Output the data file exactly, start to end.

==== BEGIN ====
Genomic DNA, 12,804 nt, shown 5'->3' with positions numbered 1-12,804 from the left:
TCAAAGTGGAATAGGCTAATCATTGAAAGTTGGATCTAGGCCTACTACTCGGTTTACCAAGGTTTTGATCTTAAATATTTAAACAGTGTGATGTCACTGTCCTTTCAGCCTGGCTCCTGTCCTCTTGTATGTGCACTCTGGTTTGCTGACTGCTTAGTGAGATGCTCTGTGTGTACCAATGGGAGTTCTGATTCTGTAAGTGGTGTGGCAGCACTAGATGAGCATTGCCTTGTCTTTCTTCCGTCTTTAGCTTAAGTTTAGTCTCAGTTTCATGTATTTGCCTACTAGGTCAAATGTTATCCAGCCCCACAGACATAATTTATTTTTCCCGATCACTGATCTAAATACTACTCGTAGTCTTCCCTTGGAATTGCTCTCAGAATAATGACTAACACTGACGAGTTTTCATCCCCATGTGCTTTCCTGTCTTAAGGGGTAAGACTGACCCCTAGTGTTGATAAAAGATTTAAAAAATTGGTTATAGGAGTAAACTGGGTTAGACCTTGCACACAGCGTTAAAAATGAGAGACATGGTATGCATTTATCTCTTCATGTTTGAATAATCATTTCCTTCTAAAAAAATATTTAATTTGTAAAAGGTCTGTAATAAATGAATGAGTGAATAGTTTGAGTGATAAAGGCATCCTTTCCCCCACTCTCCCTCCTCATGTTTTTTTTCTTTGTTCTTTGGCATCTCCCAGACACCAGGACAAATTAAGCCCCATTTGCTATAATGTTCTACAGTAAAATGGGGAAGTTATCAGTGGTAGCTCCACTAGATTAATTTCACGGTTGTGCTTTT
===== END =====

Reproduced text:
Genomic DNA, 12,804 nt, shown 5'->3' with positions numbered 1-12,804 from the left:
TCAAAGTGGAATAGGCTAATCATTGAAAGTTGGATCTAGGCCTACTACTCGGTTTACCAAGGTTTTGATCTTAAATATTTAAACAGTGTGATGTCACTGTCCTTTCAGCCTGGCTCCTGTCCTCTTGTATGTGCACTCTGGTTTGCTGACTGCTTAGTGAGATGCTCTGTGTGTACCAATGGGAGTTCTGATTCTGTAAGTGGTGTGGCAGCACTAGATGAGCATTGCCTTGTCTTTCTTCCGTCTTTAGCTTAAGTTTAGTCTCAGTTTCATGTATTTGCCTACTAGGTCAAATGTTATCCAGCCCCACAGACATAATTTATTTTTCCCGATCACTGATCTAAATACTACTCGTAGTCTTCCCTTGGAATTGCTCTCAGAATAATGACTAACACTGACGAGTTTTCATCCCCATGTGCTTTCCTGTCTTAAGGGGTAAGACTGACCCCTAGTGTTGATAAAAGATTTAAAAAATTGGTTATAGGAGTAAACTGGGTTAGACCTTGCACACAGCGTTAAAAATGAGAGACATGGTATGCATTTATCTCTTCATGTTTGAATAATCATTTCCTTCTAAAAAAATATTTAATTTGTAAAAGGTCTGTAATAAATGAATGAGTGAATAGTTTGAGTGATAAAGGCATCCTTTCCCCCACTCTCCCTCCTCATGTTTTTTTTCTTTGTTCTTTGGCATCTCCCAGACACCAGGACAAATTAAGCCCCATTTGCTATAATGTTCTACAGTAAAATGGGGAAGTTATCAGTGGTAGCTCCACTAGATTAATTTCACGGTTGTGCTTTT